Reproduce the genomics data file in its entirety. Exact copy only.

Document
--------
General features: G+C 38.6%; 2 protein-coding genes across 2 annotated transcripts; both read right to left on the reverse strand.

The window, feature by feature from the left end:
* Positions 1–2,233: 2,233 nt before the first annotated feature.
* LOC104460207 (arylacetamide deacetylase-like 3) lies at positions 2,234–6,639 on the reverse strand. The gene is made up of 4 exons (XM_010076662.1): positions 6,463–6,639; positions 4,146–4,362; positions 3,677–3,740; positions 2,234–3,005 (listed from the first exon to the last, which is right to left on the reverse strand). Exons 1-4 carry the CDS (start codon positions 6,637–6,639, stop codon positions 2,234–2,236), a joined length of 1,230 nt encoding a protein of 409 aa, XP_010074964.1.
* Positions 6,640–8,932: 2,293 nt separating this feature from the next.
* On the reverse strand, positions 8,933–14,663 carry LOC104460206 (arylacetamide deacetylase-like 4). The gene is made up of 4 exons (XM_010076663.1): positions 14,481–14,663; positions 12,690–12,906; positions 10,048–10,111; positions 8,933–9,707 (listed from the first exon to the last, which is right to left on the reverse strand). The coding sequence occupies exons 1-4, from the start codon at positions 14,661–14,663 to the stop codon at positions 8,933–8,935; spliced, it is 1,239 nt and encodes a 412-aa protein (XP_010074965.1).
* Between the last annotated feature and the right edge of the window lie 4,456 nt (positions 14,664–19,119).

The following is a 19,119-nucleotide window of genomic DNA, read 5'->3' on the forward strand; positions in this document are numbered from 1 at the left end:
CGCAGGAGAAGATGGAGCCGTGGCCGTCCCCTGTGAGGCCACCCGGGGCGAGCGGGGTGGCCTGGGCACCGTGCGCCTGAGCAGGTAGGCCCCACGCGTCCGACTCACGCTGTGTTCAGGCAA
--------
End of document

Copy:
General features: G+C 38.6%; 2 protein-coding genes across 2 annotated transcripts; both read right to left on the reverse strand.

The window, feature by feature from the left end:
* Positions 1–2,233: 2,233 nt before the first annotated feature.
* LOC104460207 (arylacetamide deacetylase-like 3) lies at positions 2,234–6,639 on the reverse strand. The gene is made up of 4 exons (XM_010076662.1): positions 6,463–6,639; positions 4,146–4,362; positions 3,677–3,740; positions 2,234–3,005 (listed from the first exon to the last, which is right to left on the reverse strand). Exons 1-4 carry the CDS (start codon positions 6,637–6,639, stop codon positions 2,234–2,236), a joined length of 1,230 nt encoding a protein of 409 aa, XP_010074964.1.
* Positions 6,640–8,932: 2,293 nt separating this feature from the next.
* On the reverse strand, positions 8,933–14,663 carry LOC104460206 (arylacetamide deacetylase-like 4). The gene is made up of 4 exons (XM_010076663.1): positions 14,481–14,663; positions 12,690–12,906; positions 10,048–10,111; positions 8,933–9,707 (listed from the first exon to the last, which is right to left on the reverse strand). The coding sequence occupies exons 1-4, from the start codon at positions 14,661–14,663 to the stop codon at positions 8,933–8,935; spliced, it is 1,239 nt and encodes a 412-aa protein (XP_010074965.1).
* Between the last annotated feature and the right edge of the window lie 4,456 nt (positions 14,664–19,119).

The following is a 19,119-nucleotide window of genomic DNA, read 5'->3' on the forward strand; positions in this document are numbered from 1 at the left end:
CGCAGGAGAAGATGGAGCCGTGGCCGTCCCCTGTGAGGCCACCCGGGGCGAGCGGGGTGGCCTGGGCACCGTGCGCCTGAGCAGGTAGGCCCCACGCGTCCGACTCACGCTGTGTTCAGGCAA